The consistent rise in the prices of oil, coal, fossil fuels as well as the lack of natural gas reserves indicate the struggle of Bangladesh for energy demand [3]. Currently, the large portion of the country’s energy is supplied through natural gas, while it has also a few coal- and oil-based power plants. The environmental impact of the uses of fossil fuels should not be discounted either [3]. The impact of fossil fuels on the environment is widely documented [4]; moreover, carbon dioxide emissions accelerate global warming and man-made climate change dynamics. In addition to carbon dioxide, other deleterious gases such as carbon monoxide, nitrogen oxide, and sulfur dioxide are released into the atmosphere as a result of combustion emanating from non-renewable fossil sources like oil, coal, and natural gas. Besides, lead and particular matters cause serious damages to the surrounding environment [5]. In such case, nuclear power plants can reduce fossil fuel consumption and keep the environment clean from the greenhouse gas emissions. There is also a public perception that nuclear fuel costs greenhouse gas emissions, however, the recent technological development relating to fission technology has developed significantly which made the nuclear power generation more environment friendly rather than generating electricity from fossil fuels [6]. As per research findings of the World Nuclear Association (WNA), emissions discharged throughout the life-span of all the prominent renewable sources of energy (e.g., solar energy, wind power, hydro-electric, biomass, etc.), along with nuclear sources, were comparable and substantially below than the ones from the fossil fuels [7].
Though there remains negative perception towards nuclear energy in the United States (US) and Europe, however, fast growing economy countries such as Bangladesh need such energy source in order to ensure the continuous supply of electricity to the country. It is widely recognised that there remains a strong relation between the energy supply and economic development [8]. In addition, the negative perception towards nuclear energy might deflate because of the increasing prices of the electricity as the prices of natural gas and oil increased rapidly. In Bangladesh, the present government promised to ensure the continuous supply of electricity to all citizens by the year 2021 [9]. The promise also includes to supply the energy with cheapest and reliable way. Consequently, in case of Bangladesh, nuclear power energy source seems to be one of the best alternative sources that could be utilised in order to achieve the nation’s social and economic priorities.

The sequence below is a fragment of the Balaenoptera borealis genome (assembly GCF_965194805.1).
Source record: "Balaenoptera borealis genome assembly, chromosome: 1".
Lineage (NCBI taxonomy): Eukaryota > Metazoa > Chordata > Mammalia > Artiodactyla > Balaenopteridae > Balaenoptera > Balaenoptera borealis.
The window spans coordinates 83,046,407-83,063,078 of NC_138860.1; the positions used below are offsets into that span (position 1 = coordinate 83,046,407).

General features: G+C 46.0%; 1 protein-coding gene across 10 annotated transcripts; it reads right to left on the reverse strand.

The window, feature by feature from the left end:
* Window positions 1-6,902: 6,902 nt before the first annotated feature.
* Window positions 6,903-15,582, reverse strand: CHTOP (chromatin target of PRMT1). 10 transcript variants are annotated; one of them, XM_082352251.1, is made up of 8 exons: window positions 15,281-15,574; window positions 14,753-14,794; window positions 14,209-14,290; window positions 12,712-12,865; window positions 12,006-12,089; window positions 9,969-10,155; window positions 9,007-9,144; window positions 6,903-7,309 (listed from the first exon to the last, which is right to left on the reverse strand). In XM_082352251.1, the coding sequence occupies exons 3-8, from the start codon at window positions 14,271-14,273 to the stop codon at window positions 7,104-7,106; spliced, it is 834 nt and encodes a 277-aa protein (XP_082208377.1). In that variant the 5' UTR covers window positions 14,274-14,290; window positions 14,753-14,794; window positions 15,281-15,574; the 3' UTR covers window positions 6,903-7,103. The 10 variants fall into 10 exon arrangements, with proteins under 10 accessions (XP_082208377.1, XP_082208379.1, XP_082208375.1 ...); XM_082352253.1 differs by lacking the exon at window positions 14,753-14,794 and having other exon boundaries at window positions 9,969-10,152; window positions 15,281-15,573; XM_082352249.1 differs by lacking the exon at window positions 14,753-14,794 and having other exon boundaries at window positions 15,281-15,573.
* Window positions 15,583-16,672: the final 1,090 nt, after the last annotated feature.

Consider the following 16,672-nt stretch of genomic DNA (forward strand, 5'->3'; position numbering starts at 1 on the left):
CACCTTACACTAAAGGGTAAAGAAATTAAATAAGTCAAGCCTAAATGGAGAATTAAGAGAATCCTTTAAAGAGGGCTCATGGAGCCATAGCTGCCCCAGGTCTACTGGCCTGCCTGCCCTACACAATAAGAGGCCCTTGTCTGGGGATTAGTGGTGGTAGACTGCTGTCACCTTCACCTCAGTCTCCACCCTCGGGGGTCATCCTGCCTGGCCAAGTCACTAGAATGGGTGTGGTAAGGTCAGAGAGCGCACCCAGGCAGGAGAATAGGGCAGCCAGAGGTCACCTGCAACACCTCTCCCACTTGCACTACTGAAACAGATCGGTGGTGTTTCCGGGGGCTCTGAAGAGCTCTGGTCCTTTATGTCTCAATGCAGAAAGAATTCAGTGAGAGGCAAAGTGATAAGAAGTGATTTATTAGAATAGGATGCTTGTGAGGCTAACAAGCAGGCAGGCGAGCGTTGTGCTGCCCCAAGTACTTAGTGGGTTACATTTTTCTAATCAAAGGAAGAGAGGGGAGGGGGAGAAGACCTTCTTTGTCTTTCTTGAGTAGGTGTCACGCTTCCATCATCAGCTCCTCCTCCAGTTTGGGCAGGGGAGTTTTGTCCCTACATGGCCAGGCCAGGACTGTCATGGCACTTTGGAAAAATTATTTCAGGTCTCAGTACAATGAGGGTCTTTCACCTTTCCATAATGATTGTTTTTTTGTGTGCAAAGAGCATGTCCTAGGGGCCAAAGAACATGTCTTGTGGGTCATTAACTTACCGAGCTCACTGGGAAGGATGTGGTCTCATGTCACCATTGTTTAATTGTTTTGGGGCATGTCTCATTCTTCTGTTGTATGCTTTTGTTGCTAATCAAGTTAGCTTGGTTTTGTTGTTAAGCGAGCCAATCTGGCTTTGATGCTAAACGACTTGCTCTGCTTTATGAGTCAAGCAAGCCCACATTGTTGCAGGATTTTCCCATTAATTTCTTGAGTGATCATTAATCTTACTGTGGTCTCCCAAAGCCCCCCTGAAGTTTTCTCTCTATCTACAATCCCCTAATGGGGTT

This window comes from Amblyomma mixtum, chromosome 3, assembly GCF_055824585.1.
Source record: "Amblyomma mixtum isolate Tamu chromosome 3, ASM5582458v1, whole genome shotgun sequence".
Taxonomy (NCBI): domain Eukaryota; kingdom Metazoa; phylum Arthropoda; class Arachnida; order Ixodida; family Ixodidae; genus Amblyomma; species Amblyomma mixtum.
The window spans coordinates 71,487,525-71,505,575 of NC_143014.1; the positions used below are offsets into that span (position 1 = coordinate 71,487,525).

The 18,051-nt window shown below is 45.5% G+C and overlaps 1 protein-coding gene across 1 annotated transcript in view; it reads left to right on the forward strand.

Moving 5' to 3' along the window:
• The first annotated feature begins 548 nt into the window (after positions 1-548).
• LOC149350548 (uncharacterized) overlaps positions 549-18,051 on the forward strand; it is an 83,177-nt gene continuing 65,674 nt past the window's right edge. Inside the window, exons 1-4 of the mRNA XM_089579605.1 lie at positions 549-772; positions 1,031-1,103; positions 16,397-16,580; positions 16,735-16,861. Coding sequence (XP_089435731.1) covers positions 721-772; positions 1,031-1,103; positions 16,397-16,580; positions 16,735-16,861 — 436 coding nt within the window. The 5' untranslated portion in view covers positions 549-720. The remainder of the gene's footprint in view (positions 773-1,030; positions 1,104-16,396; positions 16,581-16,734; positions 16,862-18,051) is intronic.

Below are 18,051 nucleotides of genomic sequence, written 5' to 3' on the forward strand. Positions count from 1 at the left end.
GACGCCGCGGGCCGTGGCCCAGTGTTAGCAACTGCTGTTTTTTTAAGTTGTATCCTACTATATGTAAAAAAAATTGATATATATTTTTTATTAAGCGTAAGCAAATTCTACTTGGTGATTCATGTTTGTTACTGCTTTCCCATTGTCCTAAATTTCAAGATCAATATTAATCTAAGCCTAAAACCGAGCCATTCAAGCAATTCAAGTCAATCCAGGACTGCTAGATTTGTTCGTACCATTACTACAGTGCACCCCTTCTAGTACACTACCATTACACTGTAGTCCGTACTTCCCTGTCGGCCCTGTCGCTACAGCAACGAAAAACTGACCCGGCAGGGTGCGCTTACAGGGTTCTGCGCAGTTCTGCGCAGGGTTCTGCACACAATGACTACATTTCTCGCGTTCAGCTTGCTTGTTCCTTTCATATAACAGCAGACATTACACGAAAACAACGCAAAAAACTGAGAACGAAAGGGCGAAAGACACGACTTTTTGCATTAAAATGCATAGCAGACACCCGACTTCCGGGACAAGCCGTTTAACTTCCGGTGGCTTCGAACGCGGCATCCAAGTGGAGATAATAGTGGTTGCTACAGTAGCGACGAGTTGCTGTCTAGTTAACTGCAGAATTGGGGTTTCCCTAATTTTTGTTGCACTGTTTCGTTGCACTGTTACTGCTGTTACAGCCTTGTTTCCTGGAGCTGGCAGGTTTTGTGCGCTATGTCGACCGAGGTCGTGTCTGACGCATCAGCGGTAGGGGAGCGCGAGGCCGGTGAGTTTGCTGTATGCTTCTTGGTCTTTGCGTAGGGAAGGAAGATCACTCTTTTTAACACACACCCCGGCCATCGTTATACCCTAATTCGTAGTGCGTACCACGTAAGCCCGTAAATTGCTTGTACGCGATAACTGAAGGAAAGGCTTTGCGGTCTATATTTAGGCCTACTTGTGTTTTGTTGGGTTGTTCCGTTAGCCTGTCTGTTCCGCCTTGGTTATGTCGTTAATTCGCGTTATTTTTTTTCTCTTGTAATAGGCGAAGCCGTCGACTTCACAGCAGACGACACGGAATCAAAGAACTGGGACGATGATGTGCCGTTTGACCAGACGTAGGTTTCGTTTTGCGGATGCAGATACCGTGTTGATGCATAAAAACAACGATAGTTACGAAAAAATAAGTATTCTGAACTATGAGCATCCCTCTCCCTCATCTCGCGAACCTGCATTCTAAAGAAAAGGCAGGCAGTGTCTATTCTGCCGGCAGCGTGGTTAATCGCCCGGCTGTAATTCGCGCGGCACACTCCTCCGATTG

2. Current Status of Nuclear Energy Development in Bangladesh

The RNPP program is a very important project for the people of Bangladesh. The idea of building a nuclear power plant was developed in the year 1961 [10]. From that time the chosen primary site for the power plant was the area of Pabna, Rooppur. After several delays for so many years, the Pakistan government shifted the nuclear power plant project to Karachi. After the independence, the government of Bangladesh again took over the project and decided to set up a nuclear power plant that has a capacity of 200 MW at Rooppur. A French company named as M/S Sofratome conducted the feasibility test for this project [10]. However, the project never saw the light of the day and it was delayed until 2009. In 2009, the government of Bangladesh took up the power plant project very seriously and contacted Russia about the power plant project since Russia is experienced in nuclear energy production.
The Rooppur (alternative spelling: Ruppur) site is situated in the divisional district of Pabna, which is nearly 100 miles north-west of capital Dhaka. This site was chosen in 1963, and subsequently the land was procured [11]. Bangladesh government at the time officially endorsed the project for a series of plant proposals after national independent in 1971. The first post-independence proposal in 1980 entailed installation of a 125 MWe nuclear power plant, this however did not materialise [11]. Meanwhile, as demand and grid capacity increased, the reality of a bigger plant began to make more economical and practical sense. As such, the government proclaimed its intention to establish this plant in Rooppur again in 1999. Two years later, Bangladesh government enacted a national Nuclear Power Action Plan. Four years after that, it signed a cooperation pact with China. By 2007, the country’s Atomic Energy Commission (BAEC) drafted a proposal for two separate 500 MWe reactors in the same location to be developed by 2015. The projected cost at the time was between USD 0.9 and USD1.2 billion for the first unit (600 MWe). The higher capacity 2nd unit (1000 MWe) was anticipated to cost between USD 1.5 and USD 2.0 billion [12].